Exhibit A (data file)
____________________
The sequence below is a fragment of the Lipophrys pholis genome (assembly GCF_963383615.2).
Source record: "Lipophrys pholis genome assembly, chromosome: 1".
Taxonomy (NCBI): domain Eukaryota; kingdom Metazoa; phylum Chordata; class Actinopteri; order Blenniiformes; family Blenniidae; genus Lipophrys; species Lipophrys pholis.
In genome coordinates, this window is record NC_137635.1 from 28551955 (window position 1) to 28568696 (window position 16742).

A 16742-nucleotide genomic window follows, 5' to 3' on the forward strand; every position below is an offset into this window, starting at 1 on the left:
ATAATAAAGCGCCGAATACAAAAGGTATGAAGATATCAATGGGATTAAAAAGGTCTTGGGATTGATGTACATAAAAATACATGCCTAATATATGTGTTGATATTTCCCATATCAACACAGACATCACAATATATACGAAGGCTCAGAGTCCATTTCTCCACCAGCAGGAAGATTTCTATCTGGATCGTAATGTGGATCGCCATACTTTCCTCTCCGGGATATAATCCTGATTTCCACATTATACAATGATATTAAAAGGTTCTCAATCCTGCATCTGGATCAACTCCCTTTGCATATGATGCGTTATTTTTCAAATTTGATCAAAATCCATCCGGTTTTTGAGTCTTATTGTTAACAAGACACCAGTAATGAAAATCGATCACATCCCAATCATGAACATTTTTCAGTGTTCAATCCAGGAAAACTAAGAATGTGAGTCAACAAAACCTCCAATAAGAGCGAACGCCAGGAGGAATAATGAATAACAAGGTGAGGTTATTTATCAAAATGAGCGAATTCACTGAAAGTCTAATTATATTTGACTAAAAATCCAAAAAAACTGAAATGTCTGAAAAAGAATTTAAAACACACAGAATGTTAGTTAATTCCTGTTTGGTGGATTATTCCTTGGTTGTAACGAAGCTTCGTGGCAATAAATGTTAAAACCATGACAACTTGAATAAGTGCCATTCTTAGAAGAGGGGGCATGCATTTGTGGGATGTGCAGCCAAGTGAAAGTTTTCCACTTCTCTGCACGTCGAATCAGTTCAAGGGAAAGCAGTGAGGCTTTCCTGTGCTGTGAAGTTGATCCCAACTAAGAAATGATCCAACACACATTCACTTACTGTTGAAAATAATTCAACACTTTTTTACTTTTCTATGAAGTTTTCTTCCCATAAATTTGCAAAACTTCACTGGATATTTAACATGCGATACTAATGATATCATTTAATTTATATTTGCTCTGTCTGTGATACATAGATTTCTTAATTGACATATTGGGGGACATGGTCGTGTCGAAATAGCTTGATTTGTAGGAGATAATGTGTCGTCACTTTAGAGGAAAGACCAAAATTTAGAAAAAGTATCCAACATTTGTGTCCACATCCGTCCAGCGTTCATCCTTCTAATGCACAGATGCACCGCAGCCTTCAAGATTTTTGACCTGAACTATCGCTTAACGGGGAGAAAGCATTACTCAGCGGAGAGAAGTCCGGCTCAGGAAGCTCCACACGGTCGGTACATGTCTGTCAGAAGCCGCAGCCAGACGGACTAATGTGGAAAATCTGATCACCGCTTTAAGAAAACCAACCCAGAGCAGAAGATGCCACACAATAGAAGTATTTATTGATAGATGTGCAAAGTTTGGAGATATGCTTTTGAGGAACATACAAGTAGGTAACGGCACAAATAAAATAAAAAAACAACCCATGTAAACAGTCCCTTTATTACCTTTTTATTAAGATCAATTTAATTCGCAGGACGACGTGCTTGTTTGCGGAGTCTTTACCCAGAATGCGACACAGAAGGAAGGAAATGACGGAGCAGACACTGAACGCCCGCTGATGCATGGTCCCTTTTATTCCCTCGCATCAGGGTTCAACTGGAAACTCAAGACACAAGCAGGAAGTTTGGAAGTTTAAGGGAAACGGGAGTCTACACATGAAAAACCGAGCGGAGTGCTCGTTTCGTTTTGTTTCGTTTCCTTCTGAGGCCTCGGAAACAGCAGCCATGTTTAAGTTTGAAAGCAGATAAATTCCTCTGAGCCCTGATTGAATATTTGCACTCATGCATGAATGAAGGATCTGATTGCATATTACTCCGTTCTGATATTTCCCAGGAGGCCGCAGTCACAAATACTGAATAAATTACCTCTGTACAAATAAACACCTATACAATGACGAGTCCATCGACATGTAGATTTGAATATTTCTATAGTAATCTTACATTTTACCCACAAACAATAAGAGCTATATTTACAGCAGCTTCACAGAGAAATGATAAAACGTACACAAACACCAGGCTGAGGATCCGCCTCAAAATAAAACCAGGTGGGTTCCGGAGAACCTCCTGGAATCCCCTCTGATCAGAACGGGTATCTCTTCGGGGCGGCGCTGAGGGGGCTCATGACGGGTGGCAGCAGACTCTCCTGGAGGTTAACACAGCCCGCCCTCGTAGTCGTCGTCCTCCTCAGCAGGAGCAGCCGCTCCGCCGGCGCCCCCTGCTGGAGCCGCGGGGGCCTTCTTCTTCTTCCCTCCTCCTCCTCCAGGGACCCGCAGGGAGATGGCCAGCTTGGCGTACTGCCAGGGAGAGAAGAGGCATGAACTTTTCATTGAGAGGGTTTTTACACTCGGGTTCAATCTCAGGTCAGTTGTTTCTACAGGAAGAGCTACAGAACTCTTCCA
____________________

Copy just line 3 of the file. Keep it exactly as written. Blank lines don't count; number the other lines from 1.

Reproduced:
Taxonomy (NCBI): domain Eukaryota; kingdom Metazoa; phylum Chordata; class Actinopteri; order Blenniiformes; family Blenniidae; genus Lipophrys; species Lipophrys pholis.